heat, was taken from the fire, its open end hooked through 
the link last welded, laid flat on the anvil, and one end of the 
U link drawn with the hand-hammer to a taper of about 60 
degrees with the diameter of the bar. This was called scrafing 
the link, and when one end was thus scrafed the link was 
turned over and the other end scrafed in a like manner, so 
that both ends were drawn to a taper, but on opposite sides. 
The link was then placed on the horn of the anvil and the 
ends bent toward each other, so that the scrafed ends lapped, 
after which it was laid flat on the anvil, and these scrafed ends 
hammered closely together. This process completed the oval 
shape of the link, and it was placed back in the fire for the 
final and welding heat. When this was reached, the link was 
withdrawn from the fire and the scrafed ends were welded as 


the link was turned over and back, so that every portion of 
the part of the link being welded should receive the proper 
working that was necessary to secure a perfect weld. By this 
process the smith could not weld over 250 pounds of J^-inch 
common chain per day, this being equivalent to 31 feet, or 156 
links as a day's work, and while the quality of the chain pro- 
duced in this manner was of the best, it was found that by 
performing part of the labor by machinery the production 
^ould be quadrupled and the quality bettered. 

Present Method of Making Welded Chain 

Under the present process of manufacture, we find that the 
long bar is now wound into a spiral of links on a link-wind- 
ing machine, and then cut up into links on the link-cutting 
machine, the cutting process forming the scrafs on the ends of 
the links, and doing away with two heatings of the iron that 
were necessary under the former process, as the winding and 
cutting are done with the iron cold. 

The Link-Winder 

The link-winding machine, Fig. 230, consists of a hori- 
zontal shaft about 4 feet long, which is operated by a belt and 
pulley geared to one end, while on the other end is attached 
the winding mandrel or link-former. This mandrel can be 
changed according to the links that are to be wound, and has 
outside dimensions conforming to the inside dimensions of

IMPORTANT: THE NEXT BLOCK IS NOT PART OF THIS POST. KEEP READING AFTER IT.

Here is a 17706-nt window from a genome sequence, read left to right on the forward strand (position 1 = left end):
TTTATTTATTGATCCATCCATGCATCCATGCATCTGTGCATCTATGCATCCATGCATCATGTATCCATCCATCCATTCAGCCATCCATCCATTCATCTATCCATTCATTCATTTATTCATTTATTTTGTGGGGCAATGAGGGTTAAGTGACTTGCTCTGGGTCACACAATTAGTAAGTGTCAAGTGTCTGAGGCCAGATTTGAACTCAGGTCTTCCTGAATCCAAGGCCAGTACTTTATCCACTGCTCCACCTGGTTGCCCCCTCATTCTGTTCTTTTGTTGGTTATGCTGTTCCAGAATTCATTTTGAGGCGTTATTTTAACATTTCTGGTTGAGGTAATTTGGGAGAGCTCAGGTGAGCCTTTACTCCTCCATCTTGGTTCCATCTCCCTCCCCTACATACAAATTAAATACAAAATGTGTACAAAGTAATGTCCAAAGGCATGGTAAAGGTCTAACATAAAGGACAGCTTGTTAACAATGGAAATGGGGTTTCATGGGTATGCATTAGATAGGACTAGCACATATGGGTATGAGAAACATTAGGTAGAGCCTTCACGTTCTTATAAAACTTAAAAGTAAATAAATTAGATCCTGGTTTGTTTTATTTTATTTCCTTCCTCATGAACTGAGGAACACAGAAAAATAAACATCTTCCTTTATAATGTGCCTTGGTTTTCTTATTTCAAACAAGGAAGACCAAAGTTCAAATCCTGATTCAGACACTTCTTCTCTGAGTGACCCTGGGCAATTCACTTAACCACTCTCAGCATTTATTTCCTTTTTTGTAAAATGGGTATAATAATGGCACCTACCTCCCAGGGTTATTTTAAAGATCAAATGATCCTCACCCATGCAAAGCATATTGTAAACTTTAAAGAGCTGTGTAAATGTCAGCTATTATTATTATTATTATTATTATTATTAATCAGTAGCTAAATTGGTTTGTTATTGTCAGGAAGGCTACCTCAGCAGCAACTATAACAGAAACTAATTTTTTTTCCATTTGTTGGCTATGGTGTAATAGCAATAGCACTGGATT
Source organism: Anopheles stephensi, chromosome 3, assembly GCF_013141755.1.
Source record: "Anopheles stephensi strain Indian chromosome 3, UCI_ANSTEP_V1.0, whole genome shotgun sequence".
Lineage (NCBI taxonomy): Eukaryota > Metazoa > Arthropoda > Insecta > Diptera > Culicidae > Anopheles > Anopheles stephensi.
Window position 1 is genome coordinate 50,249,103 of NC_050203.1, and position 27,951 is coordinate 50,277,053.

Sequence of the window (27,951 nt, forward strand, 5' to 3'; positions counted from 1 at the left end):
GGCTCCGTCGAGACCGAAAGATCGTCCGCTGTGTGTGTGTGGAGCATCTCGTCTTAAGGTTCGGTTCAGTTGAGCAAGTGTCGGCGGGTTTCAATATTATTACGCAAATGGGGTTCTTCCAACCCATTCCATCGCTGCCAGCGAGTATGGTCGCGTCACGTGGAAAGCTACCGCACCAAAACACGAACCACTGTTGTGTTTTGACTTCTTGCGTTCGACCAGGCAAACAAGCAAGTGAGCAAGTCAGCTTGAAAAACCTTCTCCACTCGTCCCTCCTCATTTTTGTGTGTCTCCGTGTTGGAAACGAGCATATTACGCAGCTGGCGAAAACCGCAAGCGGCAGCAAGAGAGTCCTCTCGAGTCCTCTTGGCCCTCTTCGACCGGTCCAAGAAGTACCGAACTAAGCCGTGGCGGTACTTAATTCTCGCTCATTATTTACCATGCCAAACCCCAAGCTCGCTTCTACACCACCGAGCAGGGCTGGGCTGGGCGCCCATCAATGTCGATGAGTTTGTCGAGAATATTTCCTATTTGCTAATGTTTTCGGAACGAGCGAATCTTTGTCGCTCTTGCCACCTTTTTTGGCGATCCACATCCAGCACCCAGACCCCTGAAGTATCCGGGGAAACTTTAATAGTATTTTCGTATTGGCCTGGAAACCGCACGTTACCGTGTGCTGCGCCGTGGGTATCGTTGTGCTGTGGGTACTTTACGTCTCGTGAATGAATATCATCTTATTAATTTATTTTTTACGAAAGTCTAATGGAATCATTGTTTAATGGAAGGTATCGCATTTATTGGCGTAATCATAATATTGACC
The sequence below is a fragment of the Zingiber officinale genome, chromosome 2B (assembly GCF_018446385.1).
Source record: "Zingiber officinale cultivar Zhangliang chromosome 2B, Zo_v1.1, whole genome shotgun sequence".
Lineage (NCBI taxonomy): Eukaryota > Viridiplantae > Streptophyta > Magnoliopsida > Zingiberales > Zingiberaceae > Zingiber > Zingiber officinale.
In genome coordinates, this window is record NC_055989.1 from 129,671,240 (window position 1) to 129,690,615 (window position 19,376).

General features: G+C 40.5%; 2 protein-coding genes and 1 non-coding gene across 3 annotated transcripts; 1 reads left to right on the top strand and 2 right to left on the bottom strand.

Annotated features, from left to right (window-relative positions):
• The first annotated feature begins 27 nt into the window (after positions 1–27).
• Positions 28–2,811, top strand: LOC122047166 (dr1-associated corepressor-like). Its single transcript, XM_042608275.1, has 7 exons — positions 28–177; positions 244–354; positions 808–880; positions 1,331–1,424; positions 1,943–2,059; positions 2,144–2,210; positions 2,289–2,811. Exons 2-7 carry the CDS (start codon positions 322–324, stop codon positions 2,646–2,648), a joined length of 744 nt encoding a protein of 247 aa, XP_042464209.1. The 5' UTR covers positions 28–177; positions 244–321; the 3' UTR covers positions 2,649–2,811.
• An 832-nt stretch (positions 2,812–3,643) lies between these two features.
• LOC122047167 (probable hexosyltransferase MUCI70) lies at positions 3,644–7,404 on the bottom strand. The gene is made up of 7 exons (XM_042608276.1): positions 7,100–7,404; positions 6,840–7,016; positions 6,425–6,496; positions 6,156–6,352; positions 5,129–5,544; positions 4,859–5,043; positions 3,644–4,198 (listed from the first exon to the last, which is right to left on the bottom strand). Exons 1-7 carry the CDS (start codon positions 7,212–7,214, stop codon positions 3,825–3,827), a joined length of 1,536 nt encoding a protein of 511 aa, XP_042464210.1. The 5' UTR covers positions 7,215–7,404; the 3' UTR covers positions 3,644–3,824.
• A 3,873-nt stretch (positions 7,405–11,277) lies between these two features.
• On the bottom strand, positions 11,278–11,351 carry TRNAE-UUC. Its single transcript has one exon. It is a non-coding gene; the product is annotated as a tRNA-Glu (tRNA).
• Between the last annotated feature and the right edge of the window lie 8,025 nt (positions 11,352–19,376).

the required link. One end of the bar of iron is fastened 
over this mandrel by a movable attachment, and a grooved 
guide-wheel is lowered to meet the bar and press it firmly on 
the mandrel by means of a powerful spring. As the machine 
is started, the shaft slowly revolves and the iron is wound 
tightly around the mandrel in the form of a spiral of tight 
spring, the pressure of the grooved guide-wheel forcing the 
iron to conform exactly to the desired shape. When the bar 
has been entirely wound up the result is a spiral link about 
6 feet long, ready to be cut into links. By means of this 



machine 9,000 pounds of bar iron can be wound into spirals in 
one day, equal to about 5,000 links. In some rolling mills 
which supply chain manufacturers with rods, they have link- 
winding machines placed so that the bar of iron can be wound 

hot into spirals as it comes from the rolls, as by so doing the 
link-winder can be run at a higher rate of speed, resulting in 
greater daily production and with less waste than by cold 


The Link-Cutter 

The link-cutting machine consists of one fixed lower cut- 
ting-blade and one sliding upper cutting-blade, which slides 
in a groove and is operated by belt and pulley gears. The 
spirals are fed into the cutting-blades from the left side of the 
cutter and held in such a manner that the iron is cut at an 
angle of 60 degrees with the diameter of the rod, each cut 
releasing one link, wound and scrafed ready for welding, and 
at the rate of one cut every second, or 36,000 links per day. 

The Welding Machine 

The power-hammer on which the chain is now welded is 
shown in Fig. 231 and represents the results of years of experi- 
ence and trial. When the idea of welding the links of a chain 
by means of dies instead of by blows of hand-hammers was